If this is true and the implementation sucks, then it won't matter what router I suggest if they are all super slow and prone to corruption. (Ps I had this problem with Time Machine even over USB drives.)

I imagine it to be true. I use pretty basic home tech honestly, I understand there's many other excellent solutions on the market that meet a wide range of needs and try not to stay close minded to those solutions. I also don't mind digging in a little to see what my current solutions can muster. But I suppose some people are less inquisitive?

I was just surprised any technology blogger would find setting up shared drives hard. For instance, does MacOS no longer allows File Sharing? And you can backup to that Mac via Time Machine right?

Carbon Copy Cloner also has options for this:
Mac to Mac network backup:

CCC backup to other network devices:

Yes, you require a dedicated Mac, but it can be an older model, as long as it meets the minimum MacOS requirements to enable the sharing and backup.

@Stupor I typed up a response but I accidentally posted under your name with a severe copy and paste failure into the name field (it's been one of those days!!!!), so it's been eaten by the blog software I imagine. To clarify, the message was literally there for a second then it disappeared after I posted another response to @Ramzez. Again, it's been a long day. Good gracious.

Bottom line is Asus should be a good place to start. I loaded up their demo UI to see what a newer model looked like and it had the same Time Machine and samba options as my older model. If you install Optware/Entware you can enable rysnc directly too. For some of my clients (as in people who I work with) I have a samba share that shows up on their system (be it Windows or Linux) and then rsync will run as a scheduled task to back up to the samba share, but I've also had clients' systems configured to backup directly to the router via rysnc with an SSH key.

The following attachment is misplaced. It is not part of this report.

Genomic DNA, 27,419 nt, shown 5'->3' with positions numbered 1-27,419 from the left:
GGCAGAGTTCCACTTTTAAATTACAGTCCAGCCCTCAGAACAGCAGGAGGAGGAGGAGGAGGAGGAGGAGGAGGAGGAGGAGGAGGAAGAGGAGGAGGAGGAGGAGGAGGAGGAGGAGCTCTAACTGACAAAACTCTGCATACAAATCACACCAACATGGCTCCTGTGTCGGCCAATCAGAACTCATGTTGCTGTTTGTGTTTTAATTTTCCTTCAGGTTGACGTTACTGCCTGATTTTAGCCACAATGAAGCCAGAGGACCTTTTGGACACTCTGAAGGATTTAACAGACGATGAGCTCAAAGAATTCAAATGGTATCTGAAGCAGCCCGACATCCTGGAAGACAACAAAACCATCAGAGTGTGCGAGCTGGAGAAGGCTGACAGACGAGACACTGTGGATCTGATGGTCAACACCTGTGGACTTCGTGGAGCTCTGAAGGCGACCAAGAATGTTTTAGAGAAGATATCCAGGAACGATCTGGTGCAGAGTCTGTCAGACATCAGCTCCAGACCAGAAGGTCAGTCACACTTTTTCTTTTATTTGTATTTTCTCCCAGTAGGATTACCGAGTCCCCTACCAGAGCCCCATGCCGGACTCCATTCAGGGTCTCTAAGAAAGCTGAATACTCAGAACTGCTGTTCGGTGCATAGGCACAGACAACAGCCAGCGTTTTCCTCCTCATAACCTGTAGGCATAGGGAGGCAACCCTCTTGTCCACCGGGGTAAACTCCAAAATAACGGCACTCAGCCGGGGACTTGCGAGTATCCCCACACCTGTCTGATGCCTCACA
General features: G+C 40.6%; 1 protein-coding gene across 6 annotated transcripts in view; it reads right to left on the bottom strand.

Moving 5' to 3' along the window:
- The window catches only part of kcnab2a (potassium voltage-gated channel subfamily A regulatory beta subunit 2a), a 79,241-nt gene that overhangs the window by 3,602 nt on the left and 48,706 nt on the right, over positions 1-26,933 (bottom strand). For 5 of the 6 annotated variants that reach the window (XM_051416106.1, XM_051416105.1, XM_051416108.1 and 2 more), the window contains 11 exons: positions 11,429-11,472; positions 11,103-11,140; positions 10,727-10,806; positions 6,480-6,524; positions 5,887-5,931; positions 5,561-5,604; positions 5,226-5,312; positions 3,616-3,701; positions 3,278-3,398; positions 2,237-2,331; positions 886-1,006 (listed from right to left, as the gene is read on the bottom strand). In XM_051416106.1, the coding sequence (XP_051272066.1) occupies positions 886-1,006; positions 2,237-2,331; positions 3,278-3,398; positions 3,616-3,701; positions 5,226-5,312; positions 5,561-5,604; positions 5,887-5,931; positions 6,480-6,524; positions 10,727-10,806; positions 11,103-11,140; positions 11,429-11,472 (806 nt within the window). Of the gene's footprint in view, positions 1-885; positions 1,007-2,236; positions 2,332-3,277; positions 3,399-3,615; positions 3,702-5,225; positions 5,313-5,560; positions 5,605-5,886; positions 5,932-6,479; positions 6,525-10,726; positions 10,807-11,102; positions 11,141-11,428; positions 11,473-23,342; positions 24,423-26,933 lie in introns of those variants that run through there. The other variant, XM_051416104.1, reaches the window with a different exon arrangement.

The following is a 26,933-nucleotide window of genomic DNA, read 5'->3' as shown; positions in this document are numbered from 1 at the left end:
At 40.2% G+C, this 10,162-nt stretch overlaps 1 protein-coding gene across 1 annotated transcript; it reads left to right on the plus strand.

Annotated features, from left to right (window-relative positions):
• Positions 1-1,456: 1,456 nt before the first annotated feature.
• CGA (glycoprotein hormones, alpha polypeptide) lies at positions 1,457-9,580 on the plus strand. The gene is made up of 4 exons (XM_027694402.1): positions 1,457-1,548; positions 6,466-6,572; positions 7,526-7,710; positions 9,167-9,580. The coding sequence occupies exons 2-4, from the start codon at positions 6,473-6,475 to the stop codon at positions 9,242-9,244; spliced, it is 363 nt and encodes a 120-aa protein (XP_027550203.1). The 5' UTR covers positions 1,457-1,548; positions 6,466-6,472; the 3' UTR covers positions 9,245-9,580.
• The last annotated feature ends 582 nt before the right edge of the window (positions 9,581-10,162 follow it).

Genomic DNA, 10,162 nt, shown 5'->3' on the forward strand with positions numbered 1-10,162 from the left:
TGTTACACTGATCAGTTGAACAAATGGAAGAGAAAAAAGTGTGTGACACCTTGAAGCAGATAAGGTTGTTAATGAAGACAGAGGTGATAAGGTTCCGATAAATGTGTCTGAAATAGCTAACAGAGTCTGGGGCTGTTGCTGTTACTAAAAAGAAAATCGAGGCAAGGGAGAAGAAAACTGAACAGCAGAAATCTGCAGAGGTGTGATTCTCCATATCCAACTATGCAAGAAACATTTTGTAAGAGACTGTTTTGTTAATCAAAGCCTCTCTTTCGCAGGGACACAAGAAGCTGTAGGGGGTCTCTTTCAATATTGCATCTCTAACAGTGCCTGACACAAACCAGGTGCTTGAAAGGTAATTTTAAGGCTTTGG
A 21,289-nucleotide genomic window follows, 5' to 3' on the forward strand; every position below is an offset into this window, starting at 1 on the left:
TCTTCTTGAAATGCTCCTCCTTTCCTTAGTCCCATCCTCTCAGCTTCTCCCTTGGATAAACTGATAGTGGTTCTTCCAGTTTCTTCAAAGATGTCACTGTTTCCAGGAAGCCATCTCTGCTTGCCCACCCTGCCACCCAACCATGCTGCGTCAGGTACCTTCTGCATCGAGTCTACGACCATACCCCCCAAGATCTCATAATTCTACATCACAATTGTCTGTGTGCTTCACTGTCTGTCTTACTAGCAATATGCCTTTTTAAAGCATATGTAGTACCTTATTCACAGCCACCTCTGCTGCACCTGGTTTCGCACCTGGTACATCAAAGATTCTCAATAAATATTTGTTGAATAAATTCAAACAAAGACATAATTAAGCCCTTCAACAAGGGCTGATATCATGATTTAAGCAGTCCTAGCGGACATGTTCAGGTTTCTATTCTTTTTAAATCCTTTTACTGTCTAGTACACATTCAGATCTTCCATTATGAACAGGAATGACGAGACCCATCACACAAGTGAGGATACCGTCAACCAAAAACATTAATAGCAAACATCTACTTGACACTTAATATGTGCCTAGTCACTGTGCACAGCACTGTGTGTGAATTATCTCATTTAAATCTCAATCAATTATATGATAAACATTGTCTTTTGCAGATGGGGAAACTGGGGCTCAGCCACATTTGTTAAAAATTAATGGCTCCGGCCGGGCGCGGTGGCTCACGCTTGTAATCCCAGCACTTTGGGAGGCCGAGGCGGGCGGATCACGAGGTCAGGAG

TP-Link also has options for Time Machine and Samba share access. I loaded up their TP-Link web demo to see how the newer firmwares work and they seem fairly easy to configure. I'm not sure about rsync on TP-Link routers.

If a router, be it TP-Link or other brand, can run OpenWRT or DD-WRT you can definitely add many more packages for use. You should be able to run Time Machine over Samba to an OpenWRT router. Not sure how things work with DD-WRT, but I figure it's got to be similar.
OpenWRT Time Machine over Samba:

Watch out: that Amplifi Alien router is $379.95 from Apple but only $199 directly from Ubiquiti. Likewise, the mesh kit is $699.95 from Apple, but $379 from Ubiquiti.

Good catch! People should always shop for best price and a good reminder Apple is often not the cheapest outlet.

TLDR version for you my friend. The premise of the linked article is bizarre. All of the current things they want except maybe one(?) are already possible with a plethora of other models of routers already on the market. I also find it strange to assert that people only use WiFi at home with their iPhones. What's the point of paying for cellular access to not bother using it. With the exceptions of homes with poor cellular reliability and certain locales with very expensive cell plans.